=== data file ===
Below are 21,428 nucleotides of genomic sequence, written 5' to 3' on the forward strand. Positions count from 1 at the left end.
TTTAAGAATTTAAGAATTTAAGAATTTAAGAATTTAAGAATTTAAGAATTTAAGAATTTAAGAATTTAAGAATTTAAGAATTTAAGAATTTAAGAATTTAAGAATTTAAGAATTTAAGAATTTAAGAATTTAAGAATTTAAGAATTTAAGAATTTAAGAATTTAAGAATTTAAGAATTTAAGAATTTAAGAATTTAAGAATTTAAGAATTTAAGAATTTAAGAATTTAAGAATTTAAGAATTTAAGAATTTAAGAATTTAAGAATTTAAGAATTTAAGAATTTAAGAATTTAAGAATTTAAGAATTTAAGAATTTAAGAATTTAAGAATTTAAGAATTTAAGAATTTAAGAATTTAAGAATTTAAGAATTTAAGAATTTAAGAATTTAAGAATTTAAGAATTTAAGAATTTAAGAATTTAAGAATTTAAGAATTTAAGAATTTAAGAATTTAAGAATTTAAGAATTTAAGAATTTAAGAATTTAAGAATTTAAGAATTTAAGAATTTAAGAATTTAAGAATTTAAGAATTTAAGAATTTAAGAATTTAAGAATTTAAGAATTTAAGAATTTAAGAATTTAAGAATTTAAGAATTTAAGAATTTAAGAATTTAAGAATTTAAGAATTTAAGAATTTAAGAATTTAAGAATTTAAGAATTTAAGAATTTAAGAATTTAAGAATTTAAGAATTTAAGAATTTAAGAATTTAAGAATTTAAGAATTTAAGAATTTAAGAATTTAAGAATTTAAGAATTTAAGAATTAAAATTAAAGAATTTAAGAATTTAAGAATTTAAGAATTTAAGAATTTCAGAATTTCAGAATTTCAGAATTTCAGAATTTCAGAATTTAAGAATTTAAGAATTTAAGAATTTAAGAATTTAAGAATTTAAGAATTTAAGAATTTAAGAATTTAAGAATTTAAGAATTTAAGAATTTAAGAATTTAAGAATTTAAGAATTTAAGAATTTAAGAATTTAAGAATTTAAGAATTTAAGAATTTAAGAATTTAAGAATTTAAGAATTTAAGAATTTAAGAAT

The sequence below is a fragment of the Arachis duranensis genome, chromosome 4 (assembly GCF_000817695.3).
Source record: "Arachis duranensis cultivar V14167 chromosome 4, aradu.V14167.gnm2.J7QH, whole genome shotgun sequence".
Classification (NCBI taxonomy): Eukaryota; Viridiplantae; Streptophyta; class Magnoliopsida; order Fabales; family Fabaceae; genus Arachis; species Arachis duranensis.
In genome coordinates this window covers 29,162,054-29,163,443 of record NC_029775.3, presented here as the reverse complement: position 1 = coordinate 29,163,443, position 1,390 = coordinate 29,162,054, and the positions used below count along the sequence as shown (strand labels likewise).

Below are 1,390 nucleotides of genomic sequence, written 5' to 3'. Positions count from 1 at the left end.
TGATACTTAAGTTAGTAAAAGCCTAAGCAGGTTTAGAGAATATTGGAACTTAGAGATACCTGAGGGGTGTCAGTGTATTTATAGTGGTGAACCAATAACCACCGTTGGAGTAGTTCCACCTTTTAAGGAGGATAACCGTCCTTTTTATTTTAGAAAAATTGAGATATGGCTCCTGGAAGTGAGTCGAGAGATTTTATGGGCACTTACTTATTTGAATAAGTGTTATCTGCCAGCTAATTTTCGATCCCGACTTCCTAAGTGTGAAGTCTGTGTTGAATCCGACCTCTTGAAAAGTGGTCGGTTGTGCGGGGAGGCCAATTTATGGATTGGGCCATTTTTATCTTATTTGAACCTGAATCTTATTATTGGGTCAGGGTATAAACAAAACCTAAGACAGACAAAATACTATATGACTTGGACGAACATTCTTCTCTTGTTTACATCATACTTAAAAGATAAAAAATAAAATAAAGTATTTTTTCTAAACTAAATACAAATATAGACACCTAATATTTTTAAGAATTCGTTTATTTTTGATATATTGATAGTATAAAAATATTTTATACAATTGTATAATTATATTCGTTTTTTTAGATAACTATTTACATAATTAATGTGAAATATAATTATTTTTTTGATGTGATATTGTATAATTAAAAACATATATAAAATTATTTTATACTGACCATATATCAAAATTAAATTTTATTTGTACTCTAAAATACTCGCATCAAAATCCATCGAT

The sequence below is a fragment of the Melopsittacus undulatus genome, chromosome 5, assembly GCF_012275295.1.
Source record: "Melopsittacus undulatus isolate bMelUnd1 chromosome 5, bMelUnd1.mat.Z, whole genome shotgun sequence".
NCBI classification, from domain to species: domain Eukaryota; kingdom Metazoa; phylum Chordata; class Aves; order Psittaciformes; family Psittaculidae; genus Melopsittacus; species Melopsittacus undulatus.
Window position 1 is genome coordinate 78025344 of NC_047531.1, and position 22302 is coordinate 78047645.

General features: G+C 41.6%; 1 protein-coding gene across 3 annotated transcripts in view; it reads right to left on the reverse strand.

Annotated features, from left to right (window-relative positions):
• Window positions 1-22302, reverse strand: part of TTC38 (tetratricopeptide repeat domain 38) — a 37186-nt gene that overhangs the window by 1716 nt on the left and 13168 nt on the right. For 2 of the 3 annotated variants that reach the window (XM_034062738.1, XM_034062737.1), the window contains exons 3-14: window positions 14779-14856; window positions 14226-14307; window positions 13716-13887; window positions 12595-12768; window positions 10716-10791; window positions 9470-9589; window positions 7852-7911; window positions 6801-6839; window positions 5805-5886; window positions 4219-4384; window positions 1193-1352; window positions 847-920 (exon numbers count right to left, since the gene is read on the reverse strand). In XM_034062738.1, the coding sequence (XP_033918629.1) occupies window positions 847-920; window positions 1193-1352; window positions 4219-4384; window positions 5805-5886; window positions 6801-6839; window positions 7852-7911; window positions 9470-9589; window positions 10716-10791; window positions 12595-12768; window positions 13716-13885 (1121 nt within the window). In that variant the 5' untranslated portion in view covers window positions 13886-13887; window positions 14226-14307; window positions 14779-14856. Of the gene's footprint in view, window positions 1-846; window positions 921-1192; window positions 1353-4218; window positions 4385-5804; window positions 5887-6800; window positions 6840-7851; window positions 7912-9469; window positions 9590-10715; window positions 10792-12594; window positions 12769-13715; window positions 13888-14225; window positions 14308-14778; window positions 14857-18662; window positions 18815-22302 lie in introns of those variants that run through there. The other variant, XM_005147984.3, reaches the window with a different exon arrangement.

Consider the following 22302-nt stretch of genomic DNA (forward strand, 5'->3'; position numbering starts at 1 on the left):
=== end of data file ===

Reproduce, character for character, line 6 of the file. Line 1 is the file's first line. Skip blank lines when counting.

In genome coordinates this window covers 29,162,054-29,163,443 of record NC_029775.3, presented here as the reverse complement: position 1 = coordinate 29,163,443, position 1,390 = coordinate 29,162,054, and the positions used below count along the sequence as shown (strand labels likewise).